This outstanding lesson has been designed to help students studying the historical controversies surrounding the campaign to get women the vote in Britain. It can be used with the full spectrum of ability and should work alongside any mainstream textbook or resource on this topic.
When you purchase this resource you will be able to download a fully editable Microsoft Word document as well as an accompanying PowerPoint. The Word documents includes aims, instructions, two heading cards labelled 'Suffragette' and 'Suffragist', along with 20 information cards that can be sorted under one of the two headings. The PowerPoint presentation is designed to help facilitate the lesson and includes aims, objectives, differentiated outcomes, starters, plenaries, information slides , sources and appropriate video clip links.
The lesson kicks off with a snowballing starter activity, followed by a brief introduction to the historical controversy. The next 6 slides describe the aims, objectives and methods used by both groups. This is then followed up by completing the card sort activity. Once this is complete, students can then feedback and then do a follow up source assessment on the topic. This optional, but I've included additional slides with a pupil mark scheme that can be easily adapted for to your own assessment scheme if necessary. At various points, I have included links to useful video clips. These can be accessed when the PP is in show mode by clicking on the play button.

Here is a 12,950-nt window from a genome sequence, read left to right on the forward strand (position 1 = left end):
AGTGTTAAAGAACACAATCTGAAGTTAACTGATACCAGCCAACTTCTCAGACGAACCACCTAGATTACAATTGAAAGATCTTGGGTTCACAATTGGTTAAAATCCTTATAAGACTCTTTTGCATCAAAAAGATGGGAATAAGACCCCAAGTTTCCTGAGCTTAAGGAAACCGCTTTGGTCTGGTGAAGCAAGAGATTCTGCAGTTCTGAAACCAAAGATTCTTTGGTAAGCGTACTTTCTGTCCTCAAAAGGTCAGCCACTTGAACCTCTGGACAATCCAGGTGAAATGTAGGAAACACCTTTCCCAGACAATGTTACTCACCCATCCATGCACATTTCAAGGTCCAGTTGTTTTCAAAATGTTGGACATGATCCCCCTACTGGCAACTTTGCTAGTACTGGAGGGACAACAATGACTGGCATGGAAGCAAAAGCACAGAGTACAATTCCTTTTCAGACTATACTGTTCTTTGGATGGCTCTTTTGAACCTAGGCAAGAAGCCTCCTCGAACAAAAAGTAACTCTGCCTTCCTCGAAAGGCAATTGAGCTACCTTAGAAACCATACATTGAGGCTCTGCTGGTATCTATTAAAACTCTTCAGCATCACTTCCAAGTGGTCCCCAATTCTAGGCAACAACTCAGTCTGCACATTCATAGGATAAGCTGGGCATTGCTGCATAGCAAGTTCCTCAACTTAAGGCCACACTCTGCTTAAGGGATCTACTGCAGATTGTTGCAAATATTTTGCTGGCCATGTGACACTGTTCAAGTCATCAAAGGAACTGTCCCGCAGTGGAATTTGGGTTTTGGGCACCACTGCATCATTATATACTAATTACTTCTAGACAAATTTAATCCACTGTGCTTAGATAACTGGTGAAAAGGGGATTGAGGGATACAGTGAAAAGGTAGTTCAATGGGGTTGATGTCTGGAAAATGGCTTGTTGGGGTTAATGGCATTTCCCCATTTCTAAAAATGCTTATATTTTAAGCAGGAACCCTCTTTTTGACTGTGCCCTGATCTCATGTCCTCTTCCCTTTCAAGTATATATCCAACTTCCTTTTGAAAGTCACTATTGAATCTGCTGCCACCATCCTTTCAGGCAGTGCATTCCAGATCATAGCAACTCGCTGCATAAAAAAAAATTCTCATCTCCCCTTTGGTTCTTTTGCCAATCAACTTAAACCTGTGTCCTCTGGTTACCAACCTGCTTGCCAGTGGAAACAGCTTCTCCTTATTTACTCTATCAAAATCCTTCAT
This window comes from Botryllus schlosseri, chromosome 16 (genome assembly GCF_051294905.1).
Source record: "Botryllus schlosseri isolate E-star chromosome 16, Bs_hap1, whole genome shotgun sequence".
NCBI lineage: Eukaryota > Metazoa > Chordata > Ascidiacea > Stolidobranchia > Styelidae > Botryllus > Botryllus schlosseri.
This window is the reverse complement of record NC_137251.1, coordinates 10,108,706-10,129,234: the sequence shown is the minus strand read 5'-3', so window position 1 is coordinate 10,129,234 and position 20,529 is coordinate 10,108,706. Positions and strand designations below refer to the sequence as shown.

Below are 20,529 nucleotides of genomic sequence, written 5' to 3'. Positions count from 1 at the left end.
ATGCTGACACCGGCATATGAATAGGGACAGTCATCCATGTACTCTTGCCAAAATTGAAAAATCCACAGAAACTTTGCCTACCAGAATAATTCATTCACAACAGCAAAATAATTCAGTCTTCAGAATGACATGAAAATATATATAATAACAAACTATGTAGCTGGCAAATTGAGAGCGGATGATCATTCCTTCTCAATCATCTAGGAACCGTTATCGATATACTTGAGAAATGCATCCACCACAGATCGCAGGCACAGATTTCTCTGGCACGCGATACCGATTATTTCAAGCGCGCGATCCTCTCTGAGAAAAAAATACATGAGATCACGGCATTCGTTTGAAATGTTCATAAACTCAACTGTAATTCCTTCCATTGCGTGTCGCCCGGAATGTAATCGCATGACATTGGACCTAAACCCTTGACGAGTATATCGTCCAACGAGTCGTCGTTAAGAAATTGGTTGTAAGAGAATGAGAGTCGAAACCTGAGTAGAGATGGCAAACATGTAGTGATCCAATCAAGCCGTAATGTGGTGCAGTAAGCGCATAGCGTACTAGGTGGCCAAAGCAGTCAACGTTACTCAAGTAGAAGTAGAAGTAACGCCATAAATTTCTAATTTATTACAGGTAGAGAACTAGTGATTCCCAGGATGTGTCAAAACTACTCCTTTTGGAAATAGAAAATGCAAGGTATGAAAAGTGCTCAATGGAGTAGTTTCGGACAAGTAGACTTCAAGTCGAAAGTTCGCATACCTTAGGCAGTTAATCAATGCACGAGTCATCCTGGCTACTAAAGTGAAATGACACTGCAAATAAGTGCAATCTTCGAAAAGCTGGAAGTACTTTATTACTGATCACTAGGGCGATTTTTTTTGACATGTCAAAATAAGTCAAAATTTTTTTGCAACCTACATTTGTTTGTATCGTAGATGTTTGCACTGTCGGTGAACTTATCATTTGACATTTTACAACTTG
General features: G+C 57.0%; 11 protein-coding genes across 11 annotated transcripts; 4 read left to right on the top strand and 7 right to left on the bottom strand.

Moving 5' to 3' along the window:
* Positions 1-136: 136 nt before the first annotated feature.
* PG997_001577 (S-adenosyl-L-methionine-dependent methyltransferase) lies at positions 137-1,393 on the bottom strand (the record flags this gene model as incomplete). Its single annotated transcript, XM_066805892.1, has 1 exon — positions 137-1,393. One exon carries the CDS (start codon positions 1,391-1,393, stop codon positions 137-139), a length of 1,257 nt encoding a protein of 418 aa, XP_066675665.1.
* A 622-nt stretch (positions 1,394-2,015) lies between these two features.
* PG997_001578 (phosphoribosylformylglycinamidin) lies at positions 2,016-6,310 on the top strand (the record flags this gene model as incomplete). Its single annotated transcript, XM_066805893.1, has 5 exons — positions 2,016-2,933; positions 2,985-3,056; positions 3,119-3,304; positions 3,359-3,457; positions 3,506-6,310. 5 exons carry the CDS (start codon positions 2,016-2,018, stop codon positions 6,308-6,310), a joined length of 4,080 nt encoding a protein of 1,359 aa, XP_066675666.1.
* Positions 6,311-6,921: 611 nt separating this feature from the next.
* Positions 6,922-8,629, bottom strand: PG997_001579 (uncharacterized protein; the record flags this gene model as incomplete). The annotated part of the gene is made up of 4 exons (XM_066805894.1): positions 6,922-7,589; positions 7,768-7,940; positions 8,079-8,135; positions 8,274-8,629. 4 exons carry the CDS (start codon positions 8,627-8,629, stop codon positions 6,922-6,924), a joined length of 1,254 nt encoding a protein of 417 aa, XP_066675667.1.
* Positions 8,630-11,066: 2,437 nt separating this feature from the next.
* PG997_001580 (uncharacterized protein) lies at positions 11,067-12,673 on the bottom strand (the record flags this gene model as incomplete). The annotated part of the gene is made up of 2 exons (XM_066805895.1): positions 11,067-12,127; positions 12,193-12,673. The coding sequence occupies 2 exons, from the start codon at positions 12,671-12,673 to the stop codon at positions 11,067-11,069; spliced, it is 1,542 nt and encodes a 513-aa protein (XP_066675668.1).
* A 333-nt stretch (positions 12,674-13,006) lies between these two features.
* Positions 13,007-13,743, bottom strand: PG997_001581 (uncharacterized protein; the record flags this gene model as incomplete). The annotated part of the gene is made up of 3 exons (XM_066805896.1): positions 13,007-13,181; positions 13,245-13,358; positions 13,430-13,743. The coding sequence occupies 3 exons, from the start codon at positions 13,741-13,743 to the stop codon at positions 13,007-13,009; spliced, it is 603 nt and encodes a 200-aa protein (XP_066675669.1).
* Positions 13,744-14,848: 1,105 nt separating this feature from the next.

The aims and objectives for this lesson are:
Theme: Why did some women get the vote in 1918?
Know: How were the suffragist and suffragette campaigns different?
Understand: Why were their methods and tactics different?
Evaluate: Which group was the most effective?
Skills: Cause, Consequence, Evaluation and Judgement.
WILF: What Am I Looking For?
Identify and describe: The differences and similarities between a suffragist and a suffragette?
Explain: Why were their methods and tactics different?
Analyse: Which organisation was more effective at changing peoples attitudes towards women?
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